Benchmark Business Group

Developing Soft Skills

August 18, 2020

What do the greatest salespeople have in common? There’s many answers to this question, such as: they tell great stories, they uncover and help solve needs, they are likable, they can talk to anyone, and they connect and build relationships.

Overall, the skills that one would use to describe a great salesperson are soft skills. Rarely, if ever, would someone say Product Knowledge. However, in the financial services industry most training is centered around product knowledge. We get it. There is a lot to learn and understand in this industry. It’s crucial to have knowledge in order to select the best product strategies and avoid mistakes.

However, the lack of soft skills training creates a huge imbalance that often leads to people who could be great agents or sales associates leaving the industry. Think about the turnover for agents and sales associates, they didn’t leave the industry because they didn’t know the products or services, they left because they couldn’t sell enough to sustain their position.

Soft skills are just as important as product knowledge. We challenge you to look at the last year of training for you and your team. How much time have you invested in improving these skills?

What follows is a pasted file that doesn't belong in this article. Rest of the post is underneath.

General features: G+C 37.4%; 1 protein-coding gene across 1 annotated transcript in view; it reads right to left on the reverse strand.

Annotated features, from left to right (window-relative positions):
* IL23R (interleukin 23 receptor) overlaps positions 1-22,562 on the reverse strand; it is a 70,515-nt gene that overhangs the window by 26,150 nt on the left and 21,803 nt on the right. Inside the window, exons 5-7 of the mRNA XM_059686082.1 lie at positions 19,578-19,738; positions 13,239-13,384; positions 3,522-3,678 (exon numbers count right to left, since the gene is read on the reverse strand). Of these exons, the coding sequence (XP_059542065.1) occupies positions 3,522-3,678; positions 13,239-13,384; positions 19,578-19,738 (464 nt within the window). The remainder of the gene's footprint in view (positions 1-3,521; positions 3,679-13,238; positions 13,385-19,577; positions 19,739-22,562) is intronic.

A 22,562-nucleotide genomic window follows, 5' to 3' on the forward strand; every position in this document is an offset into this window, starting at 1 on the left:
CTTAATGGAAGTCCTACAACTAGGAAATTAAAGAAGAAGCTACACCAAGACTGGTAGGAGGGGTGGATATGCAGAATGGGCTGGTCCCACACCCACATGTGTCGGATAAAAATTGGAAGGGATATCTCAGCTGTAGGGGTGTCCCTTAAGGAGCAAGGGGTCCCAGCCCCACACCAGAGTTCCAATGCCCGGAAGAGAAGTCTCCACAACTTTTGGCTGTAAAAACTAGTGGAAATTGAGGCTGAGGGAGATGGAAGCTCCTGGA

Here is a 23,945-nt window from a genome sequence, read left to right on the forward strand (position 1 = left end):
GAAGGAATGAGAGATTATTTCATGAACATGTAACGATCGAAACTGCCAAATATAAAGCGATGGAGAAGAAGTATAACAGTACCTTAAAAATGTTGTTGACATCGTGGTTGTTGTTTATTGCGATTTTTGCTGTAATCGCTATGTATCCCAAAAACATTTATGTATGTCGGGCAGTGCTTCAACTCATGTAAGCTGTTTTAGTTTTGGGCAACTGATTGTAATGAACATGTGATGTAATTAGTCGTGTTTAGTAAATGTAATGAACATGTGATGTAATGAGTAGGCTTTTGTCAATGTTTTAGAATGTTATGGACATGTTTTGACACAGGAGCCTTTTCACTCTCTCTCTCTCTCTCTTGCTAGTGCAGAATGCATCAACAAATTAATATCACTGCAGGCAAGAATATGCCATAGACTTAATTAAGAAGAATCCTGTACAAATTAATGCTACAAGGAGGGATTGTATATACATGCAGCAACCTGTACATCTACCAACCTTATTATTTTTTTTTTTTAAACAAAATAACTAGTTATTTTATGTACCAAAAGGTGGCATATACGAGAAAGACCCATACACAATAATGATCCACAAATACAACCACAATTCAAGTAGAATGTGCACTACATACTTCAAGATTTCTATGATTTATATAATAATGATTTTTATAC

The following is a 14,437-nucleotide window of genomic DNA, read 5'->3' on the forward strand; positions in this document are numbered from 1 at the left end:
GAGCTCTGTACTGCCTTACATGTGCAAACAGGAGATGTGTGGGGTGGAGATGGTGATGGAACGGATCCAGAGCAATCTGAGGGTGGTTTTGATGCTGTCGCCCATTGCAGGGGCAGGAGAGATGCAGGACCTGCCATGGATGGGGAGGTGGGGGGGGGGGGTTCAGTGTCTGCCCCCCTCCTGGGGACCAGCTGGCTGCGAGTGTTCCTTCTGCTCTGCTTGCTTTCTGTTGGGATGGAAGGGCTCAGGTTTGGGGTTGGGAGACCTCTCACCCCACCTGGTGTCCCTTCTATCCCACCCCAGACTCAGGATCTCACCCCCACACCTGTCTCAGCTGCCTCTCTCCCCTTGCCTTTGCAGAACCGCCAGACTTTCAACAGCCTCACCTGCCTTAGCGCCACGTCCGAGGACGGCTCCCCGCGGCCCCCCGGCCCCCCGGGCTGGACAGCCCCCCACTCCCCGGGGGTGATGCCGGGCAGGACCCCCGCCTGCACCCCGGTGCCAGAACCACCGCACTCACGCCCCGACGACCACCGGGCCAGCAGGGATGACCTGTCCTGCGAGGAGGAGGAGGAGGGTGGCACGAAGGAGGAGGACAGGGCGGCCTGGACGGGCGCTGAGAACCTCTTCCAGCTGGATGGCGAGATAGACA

• Listening

  • Curiosity

  • Telling stories

  • Building relationships

If you’re like most financial services professionals that answer is: not enough. In this industry, the expectation is that with experience these skills will improve over time. The problem with this logic is that experience isn’t always the best teacher.

Improving soft skills takes practice. These can be simple exercises such as a 10-minute role play to handle common objections or how to introduce yourself to a new prospect. They can be call audits, which are often disliked, yet extremely effective.

Or you can look for outside resources such as our Service Through Selling or Building Sales Skills team or individual trainings.

Whatever method you choose, it is important to remember that improvement comes not in repeating the same process over and over, but in stepping away from the process and asking, how can we do this better? 

The ultimate goal is to realize that training for soft skills needs time on your calendar. There are plenty of options, but it starts with the realization that this is a priority. Once you’ve decided that it’s time to make training soft skills a part of your culture, let’s talk.

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